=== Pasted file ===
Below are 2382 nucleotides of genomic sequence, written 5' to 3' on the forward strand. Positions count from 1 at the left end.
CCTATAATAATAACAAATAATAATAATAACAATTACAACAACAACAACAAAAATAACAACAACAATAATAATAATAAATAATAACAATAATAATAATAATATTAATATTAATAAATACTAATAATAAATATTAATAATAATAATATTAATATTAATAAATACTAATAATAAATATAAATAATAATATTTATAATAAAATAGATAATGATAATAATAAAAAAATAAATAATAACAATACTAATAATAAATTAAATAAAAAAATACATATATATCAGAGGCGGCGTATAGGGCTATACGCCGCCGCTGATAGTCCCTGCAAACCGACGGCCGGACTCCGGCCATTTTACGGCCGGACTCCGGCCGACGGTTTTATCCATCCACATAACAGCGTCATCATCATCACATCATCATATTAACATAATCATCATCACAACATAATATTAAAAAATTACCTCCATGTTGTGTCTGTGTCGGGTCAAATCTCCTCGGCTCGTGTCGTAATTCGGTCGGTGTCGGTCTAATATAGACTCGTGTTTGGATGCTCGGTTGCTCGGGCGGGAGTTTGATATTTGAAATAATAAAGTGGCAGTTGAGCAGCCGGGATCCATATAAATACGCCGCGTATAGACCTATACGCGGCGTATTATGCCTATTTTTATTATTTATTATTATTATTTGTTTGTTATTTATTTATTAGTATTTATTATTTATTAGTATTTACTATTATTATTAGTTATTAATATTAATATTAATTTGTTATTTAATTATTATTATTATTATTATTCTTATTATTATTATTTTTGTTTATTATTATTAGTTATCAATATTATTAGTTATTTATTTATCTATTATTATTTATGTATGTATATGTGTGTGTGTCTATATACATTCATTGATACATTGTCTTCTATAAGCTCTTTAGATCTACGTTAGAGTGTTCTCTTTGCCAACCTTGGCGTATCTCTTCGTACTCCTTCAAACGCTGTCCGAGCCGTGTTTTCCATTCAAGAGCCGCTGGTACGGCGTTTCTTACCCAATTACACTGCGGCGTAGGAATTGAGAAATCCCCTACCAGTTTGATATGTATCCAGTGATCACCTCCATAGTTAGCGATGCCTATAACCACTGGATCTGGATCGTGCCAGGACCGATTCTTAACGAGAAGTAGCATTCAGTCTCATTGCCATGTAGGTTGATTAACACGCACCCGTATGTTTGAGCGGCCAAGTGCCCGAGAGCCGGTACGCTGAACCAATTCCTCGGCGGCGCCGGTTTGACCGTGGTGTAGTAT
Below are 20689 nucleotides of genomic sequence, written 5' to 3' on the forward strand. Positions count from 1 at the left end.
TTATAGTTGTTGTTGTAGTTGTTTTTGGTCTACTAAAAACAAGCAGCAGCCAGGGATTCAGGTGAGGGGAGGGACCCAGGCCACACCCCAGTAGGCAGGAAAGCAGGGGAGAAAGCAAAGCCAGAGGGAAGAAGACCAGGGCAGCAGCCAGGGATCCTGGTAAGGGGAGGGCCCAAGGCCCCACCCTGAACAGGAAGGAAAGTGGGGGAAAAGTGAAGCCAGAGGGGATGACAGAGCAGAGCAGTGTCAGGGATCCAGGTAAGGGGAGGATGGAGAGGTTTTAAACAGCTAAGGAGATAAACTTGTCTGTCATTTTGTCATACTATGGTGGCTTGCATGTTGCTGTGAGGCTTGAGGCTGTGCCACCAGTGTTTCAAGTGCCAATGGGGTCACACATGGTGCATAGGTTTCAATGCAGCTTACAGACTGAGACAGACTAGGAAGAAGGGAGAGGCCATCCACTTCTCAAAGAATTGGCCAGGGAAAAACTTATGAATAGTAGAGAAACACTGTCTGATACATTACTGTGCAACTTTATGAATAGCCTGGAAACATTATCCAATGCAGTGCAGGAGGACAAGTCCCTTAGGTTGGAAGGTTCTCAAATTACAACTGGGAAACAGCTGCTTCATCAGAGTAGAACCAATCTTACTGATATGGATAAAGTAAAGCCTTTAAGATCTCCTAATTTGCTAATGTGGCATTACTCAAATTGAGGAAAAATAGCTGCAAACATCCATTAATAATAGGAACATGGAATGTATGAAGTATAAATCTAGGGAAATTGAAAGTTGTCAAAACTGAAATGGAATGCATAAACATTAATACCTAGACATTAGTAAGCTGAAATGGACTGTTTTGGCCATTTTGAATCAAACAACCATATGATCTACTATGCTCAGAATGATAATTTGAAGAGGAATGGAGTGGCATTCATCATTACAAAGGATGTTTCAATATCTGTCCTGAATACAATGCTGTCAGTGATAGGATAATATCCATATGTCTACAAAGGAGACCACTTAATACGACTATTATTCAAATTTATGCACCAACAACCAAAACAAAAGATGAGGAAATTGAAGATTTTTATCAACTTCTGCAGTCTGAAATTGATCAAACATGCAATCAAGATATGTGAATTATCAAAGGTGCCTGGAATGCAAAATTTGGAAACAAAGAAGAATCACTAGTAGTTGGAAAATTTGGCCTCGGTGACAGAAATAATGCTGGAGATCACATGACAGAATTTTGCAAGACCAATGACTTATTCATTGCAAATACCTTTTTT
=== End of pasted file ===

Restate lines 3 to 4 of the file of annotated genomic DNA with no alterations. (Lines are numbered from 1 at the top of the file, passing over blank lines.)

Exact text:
Below are 20689 nucleotides of genomic sequence, written 5' to 3' on the forward strand. Positions count from 1 at the left end.
TTATAGTTGTTGTTGTAGTTGTTTTTGGTCTACTAAAAACAAGCAGCAGCCAGGGATTCAGGTGAGGGGAGGGACCCAGGCCACACCCCAGTAGGCAGGAAAGCAGGGGAGAAAGCAAAGCCAGAGGGAAGAAGACCAGGGCAGCAGCCAGGGATCCTGGTAAGGGGAGGGCCCAAGGCCCCACCCTGAACAGGAAGGAAAGTGGGGGAAAAGTGAAGCCAGAGGGGATGACAGAGCAGAGCAGTGTCAGGGATCCAGGTAAGGGGAGGATGGAGAGGTTTTAAACAGCTAAGGAGATAAACTTGTCTGTCATTTTGTCATACTATGGTGGCTTGCATGTTGCTGTGAGGCTTGAGGCTGTGCCACCAGTGTTTCAAGTGCCAATGGGGTCACACATGGTGCATAGGTTTCAATGCAGCTTACAGACTGAGACAGACTAGGAAGAAGGGAGAGGCCATCCACTTCTCAAAGAATTGGCCAGGGAAAAACTTATGAATAGTAGAGAAACACTGTCTGATACATTACTGTGCAACTTTATGAATAGCCTGGAAACATTATCCAATGCAGTGCAGGAGGACAAGTCCCTTAGGTTGGAAGGTTCTCAAATTACAACTGGGAAACAGCTGCTTCATCAGAGTAGAACCAATCTTACTGATATGGATAAAGTAAAGCCTTTAAGATCTCCTAATTTGCTAATGTGGCATTACTCAAATTGAGGAAAAATAGCTGCAAACATCCATTAATAATAGGAACATGGAATGTATGAAGTATAAATCTAGGGAAATTGAAAGTTGTCAAAACTGAAATGGAATGCATAAACATTAATACCTAGACATTAGTAAGCTGAAATGGACTGTTTTGGCCATTTTGAATCAAACAACCATATGATCTACTATGCTCAGAATGATAATTTGAAGAGGAATGGAGTGGCATTCATCATTACAAAGGATGTTTCAATATCTGTCCTGAATACAATGCTGTCAGTGATAGGATAATATCCATATGTCTACAAAGGAGACCACTTAATACGACTATTATTCAAATTTATGCACCAACAACCAAAACAAAAGATGAGGAAATTGAAGATTTTTATCAACTTCTGCAGTCTGAAATTGATCAAACATGCAATCAAGATATGTGAATTATCAAAGGTGCCTGGAATGCAAAATTTGGAAACAAAGAAGAATCACTAGTAGTTGGAAAATTTGGCCTCGGTGACAGAAATAATGCTGGAGATCACATGACAGAATTTTGCAAGACCAATGACTTATTCATTGCAAATACCTTTTTT